Speech Fundamentals Chapter 2: The Audience-Centered Speechmaking Process
Consider Your Audience • Audience-centered speechmaking begins with knowing your audience. Some important things to know are: • Age • Gender • Economic Class • Ethnicity • Values • Goals
Selecting a Topic • Speech Topic: The key focus of the content of a speech. • To help find a topic, one may ask several questions: • Who is my audience? • What are my areas of knowledge or skill? • What is the occasion?
Finding Your Purposes • General Purpose: There are three broad purposes that categorize nearly every speech • Informative • Persuasive • Entertaining
Finding Your Purposes • Specific Purpose: Examples of a specific purpose may include (1) the desired learning outcome of an informative speech, (2) the desired change in belief/behavior of a persuasive speech, or (3) the desired reactions (e.g. laughter) of an entertaining speech.
Finding Your Purposes • General Purpose: The overarching goal of a speech – to inform, persuade, or entertain. • Specific Purpose: A concise statement of the desired audience response, indicating what you want your listeners to remember, feel, or do when you finish speaking.
Central Idea? • Central Idea: A one-sentence summary of the speech content. • If your purposes are what you want to accomplish with your speech, the central idea is the speech itself – a summary of the manifest content.
Main Ideas • The key points to a speech. • Main ideas serve the central idea. You develop main ideas by conidering your central idea.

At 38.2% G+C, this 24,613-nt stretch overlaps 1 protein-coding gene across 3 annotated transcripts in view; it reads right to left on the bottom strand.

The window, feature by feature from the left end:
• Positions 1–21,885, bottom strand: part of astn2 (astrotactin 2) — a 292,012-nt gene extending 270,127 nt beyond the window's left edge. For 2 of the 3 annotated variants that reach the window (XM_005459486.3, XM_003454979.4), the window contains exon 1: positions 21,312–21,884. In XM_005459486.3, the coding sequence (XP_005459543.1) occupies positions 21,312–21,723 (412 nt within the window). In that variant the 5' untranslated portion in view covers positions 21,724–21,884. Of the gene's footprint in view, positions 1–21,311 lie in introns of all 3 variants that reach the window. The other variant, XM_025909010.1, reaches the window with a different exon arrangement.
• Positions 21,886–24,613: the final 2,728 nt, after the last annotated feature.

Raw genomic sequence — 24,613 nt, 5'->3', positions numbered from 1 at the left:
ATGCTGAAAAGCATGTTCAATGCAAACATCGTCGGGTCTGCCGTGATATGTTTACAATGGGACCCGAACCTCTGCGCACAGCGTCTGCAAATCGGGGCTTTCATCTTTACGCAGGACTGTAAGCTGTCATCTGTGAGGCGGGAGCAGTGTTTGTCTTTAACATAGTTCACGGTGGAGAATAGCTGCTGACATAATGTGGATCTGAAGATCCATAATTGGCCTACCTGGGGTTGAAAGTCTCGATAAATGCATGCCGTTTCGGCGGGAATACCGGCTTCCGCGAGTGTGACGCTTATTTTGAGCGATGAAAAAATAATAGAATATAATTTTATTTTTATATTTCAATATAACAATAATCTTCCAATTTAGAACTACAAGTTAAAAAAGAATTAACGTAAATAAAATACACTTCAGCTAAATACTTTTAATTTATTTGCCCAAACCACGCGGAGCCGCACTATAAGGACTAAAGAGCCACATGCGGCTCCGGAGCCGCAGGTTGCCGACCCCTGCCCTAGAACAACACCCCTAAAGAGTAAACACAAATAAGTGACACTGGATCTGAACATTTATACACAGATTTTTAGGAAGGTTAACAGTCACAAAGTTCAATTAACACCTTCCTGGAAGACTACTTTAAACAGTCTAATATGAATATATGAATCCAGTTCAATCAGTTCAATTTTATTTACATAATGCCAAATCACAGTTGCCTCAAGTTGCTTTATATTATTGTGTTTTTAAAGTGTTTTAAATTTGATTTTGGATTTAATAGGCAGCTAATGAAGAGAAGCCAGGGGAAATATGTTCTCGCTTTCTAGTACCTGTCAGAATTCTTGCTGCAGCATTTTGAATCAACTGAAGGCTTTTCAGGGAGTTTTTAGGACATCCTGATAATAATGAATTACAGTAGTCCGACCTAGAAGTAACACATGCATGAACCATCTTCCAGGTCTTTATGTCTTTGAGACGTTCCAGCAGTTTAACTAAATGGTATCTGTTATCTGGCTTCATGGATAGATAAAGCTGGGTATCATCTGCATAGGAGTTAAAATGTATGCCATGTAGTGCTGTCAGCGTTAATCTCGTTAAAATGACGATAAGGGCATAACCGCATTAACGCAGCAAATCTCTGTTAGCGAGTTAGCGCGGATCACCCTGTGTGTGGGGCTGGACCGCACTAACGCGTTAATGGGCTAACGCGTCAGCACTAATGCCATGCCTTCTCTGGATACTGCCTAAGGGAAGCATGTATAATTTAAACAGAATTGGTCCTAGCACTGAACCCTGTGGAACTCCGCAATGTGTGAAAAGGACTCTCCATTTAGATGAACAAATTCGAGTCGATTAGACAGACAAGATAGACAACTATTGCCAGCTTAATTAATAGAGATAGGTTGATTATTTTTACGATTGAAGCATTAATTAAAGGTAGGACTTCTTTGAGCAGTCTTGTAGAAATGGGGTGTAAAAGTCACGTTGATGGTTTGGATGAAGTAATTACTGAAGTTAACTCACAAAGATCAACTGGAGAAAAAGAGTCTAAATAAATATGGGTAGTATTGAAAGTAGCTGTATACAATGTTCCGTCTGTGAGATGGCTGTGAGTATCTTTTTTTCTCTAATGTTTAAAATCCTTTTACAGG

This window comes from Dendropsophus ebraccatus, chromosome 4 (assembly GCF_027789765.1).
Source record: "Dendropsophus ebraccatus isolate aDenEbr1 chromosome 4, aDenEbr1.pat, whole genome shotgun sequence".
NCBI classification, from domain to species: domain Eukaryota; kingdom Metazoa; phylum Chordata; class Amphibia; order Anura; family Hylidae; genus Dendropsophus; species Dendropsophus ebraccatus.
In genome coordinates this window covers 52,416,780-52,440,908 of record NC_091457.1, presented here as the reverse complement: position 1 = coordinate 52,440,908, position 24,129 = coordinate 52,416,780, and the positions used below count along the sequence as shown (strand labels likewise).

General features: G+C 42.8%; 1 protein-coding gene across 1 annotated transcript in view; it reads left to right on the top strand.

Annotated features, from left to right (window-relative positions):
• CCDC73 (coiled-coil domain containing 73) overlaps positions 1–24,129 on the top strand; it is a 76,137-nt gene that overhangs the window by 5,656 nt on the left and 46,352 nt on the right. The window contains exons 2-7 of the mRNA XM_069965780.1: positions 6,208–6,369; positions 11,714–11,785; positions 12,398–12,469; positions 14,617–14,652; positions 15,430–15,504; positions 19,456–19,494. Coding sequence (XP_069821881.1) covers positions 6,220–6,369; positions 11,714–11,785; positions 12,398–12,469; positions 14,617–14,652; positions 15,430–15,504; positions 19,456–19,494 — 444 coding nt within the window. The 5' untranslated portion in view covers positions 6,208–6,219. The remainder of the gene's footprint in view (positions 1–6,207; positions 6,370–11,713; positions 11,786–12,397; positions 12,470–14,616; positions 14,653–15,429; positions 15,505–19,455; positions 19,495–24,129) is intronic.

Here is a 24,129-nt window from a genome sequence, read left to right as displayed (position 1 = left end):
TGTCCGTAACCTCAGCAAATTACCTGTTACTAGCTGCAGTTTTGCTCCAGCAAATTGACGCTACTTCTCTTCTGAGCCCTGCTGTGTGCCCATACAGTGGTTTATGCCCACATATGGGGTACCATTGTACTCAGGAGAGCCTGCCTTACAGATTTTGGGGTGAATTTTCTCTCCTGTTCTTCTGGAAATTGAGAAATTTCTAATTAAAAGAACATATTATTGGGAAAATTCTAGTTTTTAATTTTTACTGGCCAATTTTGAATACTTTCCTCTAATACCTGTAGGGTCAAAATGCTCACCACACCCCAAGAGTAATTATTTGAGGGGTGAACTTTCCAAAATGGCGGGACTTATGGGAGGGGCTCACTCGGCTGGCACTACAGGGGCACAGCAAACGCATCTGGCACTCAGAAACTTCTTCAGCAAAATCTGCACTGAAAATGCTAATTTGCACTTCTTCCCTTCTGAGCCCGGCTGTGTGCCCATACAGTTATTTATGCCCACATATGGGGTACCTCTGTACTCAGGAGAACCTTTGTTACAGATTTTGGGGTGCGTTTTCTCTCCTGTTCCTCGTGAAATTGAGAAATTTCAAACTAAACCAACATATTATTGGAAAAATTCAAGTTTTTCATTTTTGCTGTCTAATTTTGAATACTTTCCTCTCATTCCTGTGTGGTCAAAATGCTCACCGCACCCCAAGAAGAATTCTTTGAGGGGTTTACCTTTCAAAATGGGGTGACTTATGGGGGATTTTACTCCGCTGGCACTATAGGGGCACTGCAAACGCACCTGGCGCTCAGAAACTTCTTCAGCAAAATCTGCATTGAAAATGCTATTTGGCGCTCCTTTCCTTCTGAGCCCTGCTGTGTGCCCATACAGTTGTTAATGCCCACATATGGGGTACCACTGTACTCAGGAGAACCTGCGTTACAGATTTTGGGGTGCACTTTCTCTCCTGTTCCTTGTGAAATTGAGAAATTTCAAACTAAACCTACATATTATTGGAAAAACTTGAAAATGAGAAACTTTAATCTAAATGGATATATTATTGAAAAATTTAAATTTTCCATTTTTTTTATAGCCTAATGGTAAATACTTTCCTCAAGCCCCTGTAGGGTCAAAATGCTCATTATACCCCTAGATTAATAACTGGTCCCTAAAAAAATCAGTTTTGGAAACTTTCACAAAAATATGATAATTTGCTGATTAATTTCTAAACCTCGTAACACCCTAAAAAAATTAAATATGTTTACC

Main Ideas • There are three specific ways to develop main ideas through looking at your central idea. • Logical divisions in the central idea. • Reasons the central idea is true. • Can you demonstrate the central idea through a series of steps?
Main Ideas • Certain speech purposes lend themselves well to specific strategies for developing main ideas. • Informative speeches often have logical divisions (e.g. central idea = “The water cycle operates in four stages.” The four stages represent each of the main ideas.)
Main Ideas • A “reasons” approach is often used in persuasive speeches (e.g. “There are three main reasons why we must increase the minimum wage.”) • A “series of steps” approach is often used in informative or narrative speeches (e.g. “These are the steps that have lead to global warming.”)
Supporting Material • Supporting material includes evidence that has been obtained through research. Good researchers use general search engines (e.g. Yahoo!, Google, Ask) only to gain initial information about a topic. This should be followed up by more formal research using library databases such as Lexis Nexis.
Supporting Material • When using supporting material, raw data in the form of statistics must be made relevant to the lives and experiences of listeners. A good speaker is an expert who knows how to tell a good story.
Visual Aids • Effective speeches often make use of visual aids, including: • Objects • Posters • PowerPoint Slides
Outline • All effective speeches use an outline! • Outlines should be divided into an Introduction, Body, and Conclusion. • The body of the speech should be outlined before the introduction and conclusion. • The body of the speech can be organized in a number of ways.
Outline • Organizing the body of the speech • Chronological • Topical • Cause/Effect • Problem/Solution • Go to pages 34-35 of the textbook and look at the sample outline.
Rehearsal • All good speeches require rehearsal. There is a definite correlation between the effectiveness of a speech and the amount of time spent practicing.